31. 31. Air Cargo• Impact on Airports – Increase in all-cargo carrier activity – Need for cargo aircraft parking and operations • Stationary at airports for longer periods of time – Noise factor • Large aircraft, heavier loads, night-time flight – Key cargo hubs • Memphis • Indianapolis • Anchorage • Dallas-Forth Worth • Philadelphia • Ontario
  32. 32. Air Cargo• How Air Cargo Affects You – Shipment of major commodities – Key cargo factors • Perishable • Quick obsolescence • Need it now! • Handling and storage cost • Unpredictable, infrequent, seasonal demand • Distribution risks (theft, breakage, deterioration, special handling)• Cargo Rates – General Commodity Rate • Basic price across a broad spectrum – Special Commodity Rate • High-volume shipping between certain cities – Perishable fish products from Alaska, etc. – Exception Rate • Special handling (higher rates) – Animals
  33. 33. Air Cargo• Container Rates – Owned by airlines or shipper – Advantages • Filling container saves money • Protects products (less shifting around in container if nearly filled or filled) • Reveals tampering • One single unit, not scattered parts • Easier inventory• Profitability Factors – Volume of traffic • Determines maximum net revenue realized – Directionality • Moving cargo on major routes • Reduced rates for off-direction shipping (to help fill containers)
  34. 34. Air CargoSummaryAir cargo plays an integral role in our lives. The services it provides brings us the goods our society relies on, and delivers them quickly and efficiently. Air cargo is a growing industry in the global economy and worth keeping an eye on in the future.
  35. 35. Airline Labor Relations
  36. 36. Airline Labor RelationsLabor relations and collective bargaining is one of the biggest challenges within the airline industry. The relationship between labor and management is very sensitive and disagreement between the two can significantly impact the success of an airline.
  37. 37. Airline Labor Relations• Railway Labor Act (RLA) of 1926 – Created to • Prevent interruption of service and promote industry stability • Ensure the rights of workers to organize and bargain collectively • Provide complete independence of organization by both parties • Assist in the prompt settlement of disputes or grievances arising out of interpretation or application of existing contracts – Consistent with its history, the airline industry were subject to railroad laws – Still applies to the railroad and airline industries – Followed by the National Labor Relations Act in 1935 (that applies to the rest of the nation) – RLA and NLRA Comparison RLA NRLA •Mandatory mediation subject to the control of NMB •Mediation is voluntary and non-binding •Unfair labor practices not spelled out; parties must •Prohibits unfair labor practices and enforces it seek court action for relief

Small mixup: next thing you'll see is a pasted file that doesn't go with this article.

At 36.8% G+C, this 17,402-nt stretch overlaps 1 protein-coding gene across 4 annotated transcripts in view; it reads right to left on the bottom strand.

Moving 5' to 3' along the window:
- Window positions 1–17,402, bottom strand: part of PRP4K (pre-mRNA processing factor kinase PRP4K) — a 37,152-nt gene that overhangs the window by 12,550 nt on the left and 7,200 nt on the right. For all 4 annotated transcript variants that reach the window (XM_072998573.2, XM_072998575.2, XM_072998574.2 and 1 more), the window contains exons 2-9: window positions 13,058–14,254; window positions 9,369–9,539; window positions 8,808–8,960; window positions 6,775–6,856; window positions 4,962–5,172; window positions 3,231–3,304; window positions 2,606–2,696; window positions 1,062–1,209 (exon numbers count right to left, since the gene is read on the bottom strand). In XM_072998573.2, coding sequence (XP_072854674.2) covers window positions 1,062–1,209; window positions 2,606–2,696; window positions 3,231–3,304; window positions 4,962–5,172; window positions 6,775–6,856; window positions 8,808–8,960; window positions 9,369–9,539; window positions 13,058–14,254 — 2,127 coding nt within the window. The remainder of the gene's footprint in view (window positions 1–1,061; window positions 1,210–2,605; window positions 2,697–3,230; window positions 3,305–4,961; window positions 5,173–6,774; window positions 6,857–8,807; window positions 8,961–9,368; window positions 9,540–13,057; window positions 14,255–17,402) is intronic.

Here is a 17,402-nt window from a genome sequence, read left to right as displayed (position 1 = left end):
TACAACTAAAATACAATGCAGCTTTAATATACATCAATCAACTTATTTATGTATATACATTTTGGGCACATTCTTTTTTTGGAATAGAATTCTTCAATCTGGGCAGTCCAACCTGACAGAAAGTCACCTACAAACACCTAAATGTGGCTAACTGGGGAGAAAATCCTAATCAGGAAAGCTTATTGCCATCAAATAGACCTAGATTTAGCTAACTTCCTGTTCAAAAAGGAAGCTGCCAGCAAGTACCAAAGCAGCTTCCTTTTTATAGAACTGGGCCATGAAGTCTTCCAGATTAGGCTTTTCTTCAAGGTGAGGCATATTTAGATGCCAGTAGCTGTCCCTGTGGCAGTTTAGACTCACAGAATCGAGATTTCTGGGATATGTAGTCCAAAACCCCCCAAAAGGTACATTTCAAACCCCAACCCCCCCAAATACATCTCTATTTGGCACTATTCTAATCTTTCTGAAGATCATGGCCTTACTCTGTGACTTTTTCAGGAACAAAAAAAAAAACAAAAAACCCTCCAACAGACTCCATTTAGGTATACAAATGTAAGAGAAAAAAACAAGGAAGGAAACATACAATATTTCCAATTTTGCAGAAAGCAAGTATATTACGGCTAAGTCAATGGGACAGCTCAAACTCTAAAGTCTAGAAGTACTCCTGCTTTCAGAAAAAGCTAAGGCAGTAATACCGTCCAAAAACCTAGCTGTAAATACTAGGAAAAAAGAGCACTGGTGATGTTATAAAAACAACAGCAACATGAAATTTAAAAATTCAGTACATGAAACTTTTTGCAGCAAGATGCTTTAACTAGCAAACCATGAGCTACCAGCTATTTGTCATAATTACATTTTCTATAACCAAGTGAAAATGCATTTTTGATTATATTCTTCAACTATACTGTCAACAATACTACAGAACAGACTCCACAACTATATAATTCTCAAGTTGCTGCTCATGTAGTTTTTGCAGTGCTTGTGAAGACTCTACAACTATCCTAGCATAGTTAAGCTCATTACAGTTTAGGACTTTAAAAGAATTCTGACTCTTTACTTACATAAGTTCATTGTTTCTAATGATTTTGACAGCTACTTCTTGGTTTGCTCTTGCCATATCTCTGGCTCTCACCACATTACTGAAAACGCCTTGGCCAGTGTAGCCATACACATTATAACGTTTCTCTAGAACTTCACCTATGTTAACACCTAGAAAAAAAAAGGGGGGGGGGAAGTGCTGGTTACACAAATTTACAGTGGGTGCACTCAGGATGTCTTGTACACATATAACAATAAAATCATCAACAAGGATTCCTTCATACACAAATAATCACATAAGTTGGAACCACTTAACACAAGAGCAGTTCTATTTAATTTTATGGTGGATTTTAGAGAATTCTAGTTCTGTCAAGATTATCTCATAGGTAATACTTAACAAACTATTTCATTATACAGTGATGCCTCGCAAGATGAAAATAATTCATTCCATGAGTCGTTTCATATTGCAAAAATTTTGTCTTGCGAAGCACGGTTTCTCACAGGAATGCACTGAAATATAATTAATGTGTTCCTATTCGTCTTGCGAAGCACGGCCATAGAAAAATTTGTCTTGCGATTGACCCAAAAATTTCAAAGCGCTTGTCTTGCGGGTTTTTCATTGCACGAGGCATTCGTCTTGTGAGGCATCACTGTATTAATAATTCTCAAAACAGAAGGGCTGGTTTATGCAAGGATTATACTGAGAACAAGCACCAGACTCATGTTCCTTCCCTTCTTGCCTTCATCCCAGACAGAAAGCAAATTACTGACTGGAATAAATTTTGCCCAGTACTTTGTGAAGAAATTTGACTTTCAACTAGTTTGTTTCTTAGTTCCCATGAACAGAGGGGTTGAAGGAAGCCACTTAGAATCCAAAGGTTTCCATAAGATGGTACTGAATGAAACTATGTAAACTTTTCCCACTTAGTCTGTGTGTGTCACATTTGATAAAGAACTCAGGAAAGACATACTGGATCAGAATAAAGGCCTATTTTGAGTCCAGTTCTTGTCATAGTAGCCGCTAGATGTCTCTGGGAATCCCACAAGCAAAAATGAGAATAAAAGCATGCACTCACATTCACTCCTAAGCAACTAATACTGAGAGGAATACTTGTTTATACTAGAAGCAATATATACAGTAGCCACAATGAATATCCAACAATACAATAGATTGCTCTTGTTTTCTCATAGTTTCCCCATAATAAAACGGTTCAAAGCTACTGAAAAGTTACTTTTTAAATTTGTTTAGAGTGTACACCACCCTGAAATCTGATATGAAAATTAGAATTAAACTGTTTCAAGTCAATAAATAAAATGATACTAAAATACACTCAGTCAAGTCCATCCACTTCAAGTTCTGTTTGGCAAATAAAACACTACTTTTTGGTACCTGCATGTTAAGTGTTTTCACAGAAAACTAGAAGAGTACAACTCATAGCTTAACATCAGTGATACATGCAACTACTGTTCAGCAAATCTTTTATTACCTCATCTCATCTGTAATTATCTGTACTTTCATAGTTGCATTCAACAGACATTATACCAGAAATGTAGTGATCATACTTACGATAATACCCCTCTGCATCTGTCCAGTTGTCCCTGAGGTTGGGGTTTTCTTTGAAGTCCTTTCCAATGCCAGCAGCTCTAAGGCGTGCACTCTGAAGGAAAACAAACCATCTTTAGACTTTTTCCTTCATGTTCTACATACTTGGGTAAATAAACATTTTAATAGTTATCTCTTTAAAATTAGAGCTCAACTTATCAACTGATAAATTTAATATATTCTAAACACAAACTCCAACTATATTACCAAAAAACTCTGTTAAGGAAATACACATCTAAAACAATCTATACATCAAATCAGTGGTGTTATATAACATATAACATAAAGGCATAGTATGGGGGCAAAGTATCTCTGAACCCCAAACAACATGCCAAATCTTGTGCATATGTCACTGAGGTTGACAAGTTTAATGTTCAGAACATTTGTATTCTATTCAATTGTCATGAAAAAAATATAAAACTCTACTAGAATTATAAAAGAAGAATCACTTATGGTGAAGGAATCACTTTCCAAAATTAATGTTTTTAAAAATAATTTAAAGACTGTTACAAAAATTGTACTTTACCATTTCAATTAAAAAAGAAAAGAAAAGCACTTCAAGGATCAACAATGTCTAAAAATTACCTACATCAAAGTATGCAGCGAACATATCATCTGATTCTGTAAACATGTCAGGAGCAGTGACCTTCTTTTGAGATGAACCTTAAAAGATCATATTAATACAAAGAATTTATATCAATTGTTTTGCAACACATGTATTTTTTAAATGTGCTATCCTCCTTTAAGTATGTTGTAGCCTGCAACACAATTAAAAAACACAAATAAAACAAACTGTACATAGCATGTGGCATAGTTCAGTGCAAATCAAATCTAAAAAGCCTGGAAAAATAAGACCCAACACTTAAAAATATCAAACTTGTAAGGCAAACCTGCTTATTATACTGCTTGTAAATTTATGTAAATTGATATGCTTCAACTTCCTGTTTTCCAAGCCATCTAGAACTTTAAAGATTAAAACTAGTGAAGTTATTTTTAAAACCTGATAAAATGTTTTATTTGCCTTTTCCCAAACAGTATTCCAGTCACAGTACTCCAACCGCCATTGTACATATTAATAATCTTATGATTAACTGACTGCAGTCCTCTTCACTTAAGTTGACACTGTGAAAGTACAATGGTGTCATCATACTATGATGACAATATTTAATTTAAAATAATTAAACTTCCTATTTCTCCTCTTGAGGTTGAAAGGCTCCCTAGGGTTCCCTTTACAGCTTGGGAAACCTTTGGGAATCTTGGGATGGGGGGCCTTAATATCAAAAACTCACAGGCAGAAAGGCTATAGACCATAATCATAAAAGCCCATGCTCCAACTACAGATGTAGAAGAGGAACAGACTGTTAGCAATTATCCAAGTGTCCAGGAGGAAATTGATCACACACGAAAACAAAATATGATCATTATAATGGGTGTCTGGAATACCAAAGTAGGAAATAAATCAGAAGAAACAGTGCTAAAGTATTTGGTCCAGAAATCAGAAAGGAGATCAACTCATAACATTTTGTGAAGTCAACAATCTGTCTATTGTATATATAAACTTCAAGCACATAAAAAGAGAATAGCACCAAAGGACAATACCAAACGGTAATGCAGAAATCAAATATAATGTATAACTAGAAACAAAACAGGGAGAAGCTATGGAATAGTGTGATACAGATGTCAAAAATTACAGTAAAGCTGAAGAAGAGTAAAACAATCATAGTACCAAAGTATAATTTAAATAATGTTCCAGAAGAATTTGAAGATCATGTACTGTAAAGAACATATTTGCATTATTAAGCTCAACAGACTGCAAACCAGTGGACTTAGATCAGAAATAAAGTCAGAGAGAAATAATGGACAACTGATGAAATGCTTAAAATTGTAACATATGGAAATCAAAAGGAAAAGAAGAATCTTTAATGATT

38. 38. Airline Labor Relations• Collective Bargaining – The process of mediating and settling disputes • Union and management exchange proposals • Agree on a time, date, and place to collective bargain within 10 days • Must begin talks within 30 days between representatives from both parties • No time limit, but talks can end with union members vote on a new contract• National Mediation Board (NMB) – Amendment that strengthened the RLA • Aimed to facilitate settlements of major disputes through mediation and common ground • 3 members appointed by the President – Used when collective bargaining is unsuccessful • Mediation must begin within 10 days of after a deadlock • NMB assigns a mediator • No time limit; but mediator determines when to quit